Here's something that I find rather fascinating in the summer of 2009: Magazines that actually continue to exist.
I've been watching Complex, the music-inflected men's lifestyle magazine, with a certain fascination since its launch in 2002. It's one of the many pieces in fashion entrepreneur Marc Ecko's portfolio, which has been both a boon and liability. When Ecko's been hot, Complex has fed off that heat. In a glowing 2005 profile of Ecko -- a white, "grown-up mall rat" from New Jersey who somehow built an urban-apparel empire that put him in direct competition with the likes of Jay-Z's Rocawear and Russell Simmons' Phat Fashions -- The New York Times Magazine noted that his properties had reached more than half a billion in sales across various brands, including Zoo York, Avirex, Ecko Unltd and a 300,000-circ magazine called Complex, taglined "The Original Buyer's Guide for Men." (Not long after that, Condé Nast launched its own buyer's guide for young men, called Cargo, but folded it after only two years.)
But with Ecko in the news lately as his fashion empire contracts -- he's been forced to slash costs, divest brands and refinance debt -- well, that's been not so great for Complex, given that his name is on the cover, just above the logo. (The grave dancers at Gawker, for instance, have made Ecko a frequent target this spring.) And then there's the surreal fact that one of the split covers of the June/July issue of Complex features comedic actor Jonah Hill dressed as Michael Jackson (complete with red leather jacket and sparkly glove) shot before Jackson's death. ("I've been obsessed with Michael Jackson, even the Jackson 5, since I was six or seven," Hill told the magazine.)
So why does Complex still exist, even as the original urban-glossy brand Vibe has bit the dust, along with other music-focused titles, such as Blender? For this latest installment of Dumenco's Media People, I spoke with Complex Media Publisher-CEO Rich Antoniello, a veteran of National Geographic Adventure, Men's Journal and Saatchi & Saatchi Worldwide (where he handled media planning for Procter & Gamble, among others).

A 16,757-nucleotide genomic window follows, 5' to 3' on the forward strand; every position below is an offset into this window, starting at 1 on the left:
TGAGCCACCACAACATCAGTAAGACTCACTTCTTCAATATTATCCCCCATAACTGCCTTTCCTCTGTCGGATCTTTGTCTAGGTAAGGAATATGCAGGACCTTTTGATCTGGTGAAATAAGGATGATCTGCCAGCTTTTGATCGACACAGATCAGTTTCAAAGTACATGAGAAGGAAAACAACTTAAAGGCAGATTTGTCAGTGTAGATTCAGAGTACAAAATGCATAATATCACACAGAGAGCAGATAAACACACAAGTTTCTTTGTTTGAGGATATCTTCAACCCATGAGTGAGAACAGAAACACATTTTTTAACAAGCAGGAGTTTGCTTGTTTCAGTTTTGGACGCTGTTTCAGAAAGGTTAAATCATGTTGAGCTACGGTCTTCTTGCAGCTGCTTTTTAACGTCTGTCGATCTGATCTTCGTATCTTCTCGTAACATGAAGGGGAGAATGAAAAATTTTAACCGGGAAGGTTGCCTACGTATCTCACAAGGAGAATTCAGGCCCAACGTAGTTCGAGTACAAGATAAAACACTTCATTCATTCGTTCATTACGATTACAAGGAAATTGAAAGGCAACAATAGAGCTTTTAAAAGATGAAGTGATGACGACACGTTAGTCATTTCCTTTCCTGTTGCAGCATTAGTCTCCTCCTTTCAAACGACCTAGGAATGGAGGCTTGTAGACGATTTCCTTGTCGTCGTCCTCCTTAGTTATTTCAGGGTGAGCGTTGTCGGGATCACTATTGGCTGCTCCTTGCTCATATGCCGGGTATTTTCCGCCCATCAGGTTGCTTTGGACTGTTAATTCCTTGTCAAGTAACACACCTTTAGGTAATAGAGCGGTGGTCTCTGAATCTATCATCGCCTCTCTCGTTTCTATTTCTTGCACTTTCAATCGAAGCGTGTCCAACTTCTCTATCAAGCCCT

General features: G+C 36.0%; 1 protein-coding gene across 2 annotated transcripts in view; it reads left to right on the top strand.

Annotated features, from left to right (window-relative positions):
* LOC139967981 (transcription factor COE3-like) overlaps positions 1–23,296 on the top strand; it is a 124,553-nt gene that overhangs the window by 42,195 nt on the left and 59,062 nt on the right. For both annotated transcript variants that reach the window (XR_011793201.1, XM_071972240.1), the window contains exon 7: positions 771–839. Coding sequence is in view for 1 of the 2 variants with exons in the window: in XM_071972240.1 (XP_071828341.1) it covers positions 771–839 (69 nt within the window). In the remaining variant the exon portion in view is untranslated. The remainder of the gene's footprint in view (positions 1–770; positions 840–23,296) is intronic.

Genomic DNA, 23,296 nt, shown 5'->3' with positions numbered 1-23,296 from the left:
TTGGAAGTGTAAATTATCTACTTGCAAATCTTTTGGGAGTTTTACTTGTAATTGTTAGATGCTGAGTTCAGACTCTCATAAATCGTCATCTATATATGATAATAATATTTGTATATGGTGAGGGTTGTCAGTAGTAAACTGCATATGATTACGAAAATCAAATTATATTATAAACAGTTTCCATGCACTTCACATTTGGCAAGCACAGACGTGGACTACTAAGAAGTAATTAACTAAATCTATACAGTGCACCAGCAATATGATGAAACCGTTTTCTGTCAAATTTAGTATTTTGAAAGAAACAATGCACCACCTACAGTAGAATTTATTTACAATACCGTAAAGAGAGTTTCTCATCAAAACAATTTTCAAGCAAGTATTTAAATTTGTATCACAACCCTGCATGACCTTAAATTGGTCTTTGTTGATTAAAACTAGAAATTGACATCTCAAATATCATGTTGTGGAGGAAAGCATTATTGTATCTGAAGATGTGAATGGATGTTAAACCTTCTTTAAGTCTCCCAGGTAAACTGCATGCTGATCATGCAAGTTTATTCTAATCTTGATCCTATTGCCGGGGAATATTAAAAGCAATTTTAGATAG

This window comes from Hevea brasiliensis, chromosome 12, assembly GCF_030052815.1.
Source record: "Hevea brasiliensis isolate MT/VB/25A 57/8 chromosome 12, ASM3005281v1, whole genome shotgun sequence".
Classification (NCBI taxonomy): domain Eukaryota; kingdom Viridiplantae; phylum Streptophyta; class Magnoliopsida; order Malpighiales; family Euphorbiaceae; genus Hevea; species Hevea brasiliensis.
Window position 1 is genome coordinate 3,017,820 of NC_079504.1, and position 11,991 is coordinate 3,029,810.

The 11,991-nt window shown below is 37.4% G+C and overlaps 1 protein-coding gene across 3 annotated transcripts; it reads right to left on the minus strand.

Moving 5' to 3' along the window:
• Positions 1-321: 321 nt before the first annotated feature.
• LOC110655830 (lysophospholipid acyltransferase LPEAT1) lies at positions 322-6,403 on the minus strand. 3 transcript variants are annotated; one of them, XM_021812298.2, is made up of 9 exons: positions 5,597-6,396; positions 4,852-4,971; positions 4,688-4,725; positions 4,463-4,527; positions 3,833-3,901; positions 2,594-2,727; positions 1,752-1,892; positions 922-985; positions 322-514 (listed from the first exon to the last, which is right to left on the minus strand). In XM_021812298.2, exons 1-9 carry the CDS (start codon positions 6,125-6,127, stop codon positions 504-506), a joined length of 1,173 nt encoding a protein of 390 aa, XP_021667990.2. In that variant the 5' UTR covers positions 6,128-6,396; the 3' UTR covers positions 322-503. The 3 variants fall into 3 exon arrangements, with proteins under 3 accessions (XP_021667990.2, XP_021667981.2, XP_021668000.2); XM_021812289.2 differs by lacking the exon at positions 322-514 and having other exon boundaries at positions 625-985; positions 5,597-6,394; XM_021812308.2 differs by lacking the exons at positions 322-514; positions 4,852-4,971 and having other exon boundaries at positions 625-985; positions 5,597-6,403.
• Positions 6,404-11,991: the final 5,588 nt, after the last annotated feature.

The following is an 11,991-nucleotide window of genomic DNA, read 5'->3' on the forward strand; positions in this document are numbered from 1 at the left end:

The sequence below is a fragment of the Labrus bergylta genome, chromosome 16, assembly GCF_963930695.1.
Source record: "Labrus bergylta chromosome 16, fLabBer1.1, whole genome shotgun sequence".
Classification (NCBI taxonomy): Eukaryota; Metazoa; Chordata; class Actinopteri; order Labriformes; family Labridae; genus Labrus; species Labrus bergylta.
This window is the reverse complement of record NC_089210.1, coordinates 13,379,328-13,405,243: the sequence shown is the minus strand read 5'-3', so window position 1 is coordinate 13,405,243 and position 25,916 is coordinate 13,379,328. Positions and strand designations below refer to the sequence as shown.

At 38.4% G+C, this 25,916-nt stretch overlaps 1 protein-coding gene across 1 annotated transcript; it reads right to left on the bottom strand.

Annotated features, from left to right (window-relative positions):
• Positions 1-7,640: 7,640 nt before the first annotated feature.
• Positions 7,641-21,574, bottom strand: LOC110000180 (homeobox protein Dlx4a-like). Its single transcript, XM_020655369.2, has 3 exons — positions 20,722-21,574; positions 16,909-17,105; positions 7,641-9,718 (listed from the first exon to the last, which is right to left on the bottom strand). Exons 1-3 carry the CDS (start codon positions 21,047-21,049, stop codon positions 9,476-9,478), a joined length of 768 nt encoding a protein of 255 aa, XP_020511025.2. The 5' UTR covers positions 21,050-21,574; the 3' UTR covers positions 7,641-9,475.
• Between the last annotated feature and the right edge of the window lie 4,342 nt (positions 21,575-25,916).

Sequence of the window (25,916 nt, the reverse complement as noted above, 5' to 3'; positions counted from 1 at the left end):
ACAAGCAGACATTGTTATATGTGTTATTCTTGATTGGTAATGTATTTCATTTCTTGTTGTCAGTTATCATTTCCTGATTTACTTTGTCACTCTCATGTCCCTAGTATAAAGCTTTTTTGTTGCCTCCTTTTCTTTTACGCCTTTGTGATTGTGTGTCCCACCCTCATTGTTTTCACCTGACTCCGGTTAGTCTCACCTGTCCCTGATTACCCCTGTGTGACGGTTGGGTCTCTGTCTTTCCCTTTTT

Complex is a magazine in transition -- Ecko may or may not end up selling his interest in it -- in an industry in transition, but it's particularly interesting to me because of something called the Complex Media Network, an online network that includes Complex.com and other sites not owned by Complex Media. In 2007, the Complex revenue mix was 95% print, 5% digital. Thanks to the Complex Media Network, digital jumped to 23% in 2008, according to Antoniello, and in 2009, the company is on track to derive 45% of its revenue from digital. The current Quantcast verified stats put the network at 5.6 million monthly uniques, with nearly 100 million impressions.
Simon Dumenco: I suppose that, given how connected Complex is to the hip-hop world -- you've had Kanye West, Nas, Pharrell Williams and others on your cover -- the sudden demise of Vibe helps you out. Your competition is thinning.
Rich Antoniello: On a personal level, Vibe closing pains me, as it was an iconic brand. They will definitely be missed. But it further proves that print-focused media brands/companies that don't truly have a digital strategy -- Vibe outsourced its monetization to a rep firm -- are not going to be around for much longer. In this environment, the more media companies realize how print and online content can feed and ultimately help each other, both content-wise and revenue-wise, the better the industry will be in the end.
Dumenco: OK, so let's talk about your own trajectory. You've got a really dramatic revenue trendline in going from a 95%/5% split of print/digital in 2007 to potentially going almost half digital in 2009. Clearly, the print in the mix is becoming less important and there's a point where you, as an old print guy, become a digital guy.
Antoniello: Exclusively, you mean?